Lately we’ve received a spate of client inquiries about Wikipedia.
“Can we create our own entry? Can we edit our entry? How do you find the line between promotion and fact? Why is Wikipedia so important in the first place?”
Here are some answers.
When you think about your old Britannica, the encyclopedias of yesteryear only included “major” subjects, those that would be of wide interest to the majority of people. Wikipedia, however, has a stunning breadth that matches the interests of a diverse, global population. It is an encyclopedia by the people, for the people.
And Wikipedia’s influence has skyrocketed in recent years. It is constantly linked to by bloggers, and is constantly being updated: as a result, Wikipedia entries rank quite high in Google search results – which only adds to the site’s power.
There’s a “dark side” to Wikipedia’s popularity, influence and openness.
Marketers have been known to try to take advantage, by adding or editing entries about their companies, competitors or industries: they know that Wikipedia is viewed as an authoritative resource, so if they can “sneak” some salutary edits into the system, it could benefit their reputation.
Having been burned numerous times on this front, Wikipedia now has strict guidelines to block organizations from writing their own profiles. From the site: “Wikipedia is an encyclopedia, not a forum for advertising or self-promotion, or a vanity press.”
Wikipedia has “Conflict of Interest” rules, to discourage self-promotion. One of the ways they test if an organization is “worthy” of its own entry is to see how many reliable, independent, secondary sources are already talking about the topic and/or organization.
This is definitely a frustration for many people, who complain that Wikipedia has an established culture and format and that its top editors can seem (arbitrarily) fastidious. And it is particularly tough for marketers to swallow. “Why is Wikipedia is open to all … except to business people?” (Because they tend to abuse the privilege, that’s why.)
So, should you try to create a Wikipedia entry about your company or product, or for that new Three-Letter-Acronym you just created?
The answer is, “Maybe.” You need to understand the “rules of the road” – and even then (to extend the car analogy), “your mileage may vary.”
If you do decide to create or edit an entry in Wikipedia, you need to strip your content of all marketing language or plaudits. Just the facts.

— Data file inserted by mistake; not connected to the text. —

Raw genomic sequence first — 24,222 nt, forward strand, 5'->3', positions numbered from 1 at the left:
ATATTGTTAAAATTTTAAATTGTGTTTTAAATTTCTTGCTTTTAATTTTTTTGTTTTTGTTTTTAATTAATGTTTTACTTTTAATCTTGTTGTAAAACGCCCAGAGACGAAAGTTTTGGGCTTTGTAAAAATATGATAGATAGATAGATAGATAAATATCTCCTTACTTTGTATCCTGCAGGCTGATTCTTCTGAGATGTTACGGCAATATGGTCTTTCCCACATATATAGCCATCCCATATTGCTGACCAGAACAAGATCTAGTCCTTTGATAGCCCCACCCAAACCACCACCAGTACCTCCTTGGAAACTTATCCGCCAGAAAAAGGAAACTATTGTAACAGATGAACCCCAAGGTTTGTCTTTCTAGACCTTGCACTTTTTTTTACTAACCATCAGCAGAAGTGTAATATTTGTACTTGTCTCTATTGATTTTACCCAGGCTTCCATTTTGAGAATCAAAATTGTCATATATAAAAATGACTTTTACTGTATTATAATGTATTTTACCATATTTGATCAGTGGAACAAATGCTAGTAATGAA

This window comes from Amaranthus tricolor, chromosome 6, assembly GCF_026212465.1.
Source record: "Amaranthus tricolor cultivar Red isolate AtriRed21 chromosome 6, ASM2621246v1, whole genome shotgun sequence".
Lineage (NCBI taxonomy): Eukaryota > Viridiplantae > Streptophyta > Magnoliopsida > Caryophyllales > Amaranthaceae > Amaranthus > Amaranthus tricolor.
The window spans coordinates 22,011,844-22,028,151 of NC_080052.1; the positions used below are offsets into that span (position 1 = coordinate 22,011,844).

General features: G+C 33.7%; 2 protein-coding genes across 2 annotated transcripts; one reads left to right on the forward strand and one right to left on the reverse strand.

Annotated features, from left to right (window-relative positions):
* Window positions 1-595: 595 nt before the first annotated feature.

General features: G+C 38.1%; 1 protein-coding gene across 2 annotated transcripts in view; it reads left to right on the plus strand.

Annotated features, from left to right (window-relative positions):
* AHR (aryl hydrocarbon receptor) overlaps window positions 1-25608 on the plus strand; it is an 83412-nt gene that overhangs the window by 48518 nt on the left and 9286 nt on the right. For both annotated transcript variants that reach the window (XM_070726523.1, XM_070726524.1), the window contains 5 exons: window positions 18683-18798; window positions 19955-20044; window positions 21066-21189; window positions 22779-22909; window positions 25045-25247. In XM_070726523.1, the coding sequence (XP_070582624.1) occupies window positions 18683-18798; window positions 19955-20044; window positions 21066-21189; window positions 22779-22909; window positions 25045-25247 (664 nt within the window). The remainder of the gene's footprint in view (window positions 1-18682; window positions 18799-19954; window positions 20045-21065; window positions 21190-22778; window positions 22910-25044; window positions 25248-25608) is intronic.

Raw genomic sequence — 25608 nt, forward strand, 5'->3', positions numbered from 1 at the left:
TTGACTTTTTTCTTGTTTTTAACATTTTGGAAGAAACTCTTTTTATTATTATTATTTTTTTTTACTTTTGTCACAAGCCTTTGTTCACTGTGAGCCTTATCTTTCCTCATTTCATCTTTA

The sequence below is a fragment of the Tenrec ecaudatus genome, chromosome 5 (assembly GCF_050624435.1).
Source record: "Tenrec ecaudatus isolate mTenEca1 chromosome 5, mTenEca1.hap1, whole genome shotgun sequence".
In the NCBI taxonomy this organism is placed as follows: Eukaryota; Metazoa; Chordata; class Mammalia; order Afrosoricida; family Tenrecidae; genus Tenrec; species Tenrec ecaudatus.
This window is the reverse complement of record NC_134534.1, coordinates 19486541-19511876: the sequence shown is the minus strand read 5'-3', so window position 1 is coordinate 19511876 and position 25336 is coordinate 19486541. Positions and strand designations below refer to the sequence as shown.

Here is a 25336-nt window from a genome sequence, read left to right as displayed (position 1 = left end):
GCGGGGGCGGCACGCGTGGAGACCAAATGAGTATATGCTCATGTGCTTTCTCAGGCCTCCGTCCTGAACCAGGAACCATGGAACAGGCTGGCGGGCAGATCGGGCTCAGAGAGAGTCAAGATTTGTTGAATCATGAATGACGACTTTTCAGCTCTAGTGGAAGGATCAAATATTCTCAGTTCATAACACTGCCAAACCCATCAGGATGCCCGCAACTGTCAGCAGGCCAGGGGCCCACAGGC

Ask yourself whether you already have enough PR clout to warrant a Wikipedia listing. If you’re a start-up or a local pizzeria, it’s not likely you need (or deserve) a Wikipedia entry.
Ask yourself if Wikipedia is going to offer more content to people than what you’d offer on your own website. If the answer is, “No, but Wikipedia has better Google juice,” then sheathe your keyboard.
Wikipedia is a place for official data points that could add context about your industry, as well as to catalog significant events (good and bad). Wikipedia is not a place for promotion or tomfoolery. Keep in mind that even if your edits slip past the official wiki cops, some troublemaker (or competitor!) could use WikiScanner to call you out for manipulation.
And what if your company already has a Wikipedia entry – and you don’t like it?
According to Wikipedia founder Jimbo Wales, speaking at a Direct Marketing Association event, the course is clear:
- Don’t just change the page. You will look like you are trying to manipulate it unethically (even if you aren’t).
- Every Wikipedia page has a “Discussion” tab. Enter your questions, additions, and complaints here.
- The editors will read them and address them.
- Most important: It demonstrates that you, the business, understand correct Wikipedia etiquette.
Over time, you may also want to encourage third-party resources (happy customers?) to work on the entry, if possible. But, again, they’d need to keep their assistance neutral, transparent, and factual.
Whatever you do, don’t ask your PR firm to get involved directly in the editing. The agency can help gut-check the content’s quality and tone, but PR types are not welcome on Wikipedia. (We can’t even edit the entry on Public Relations! – But that’s another post.)
Hope this helps. If it did, maybe you could share it with your pals? And subscribe to PR-Squared? Thanks!
Posted on: November 12, 2008 at 11:33 am By Todd Defren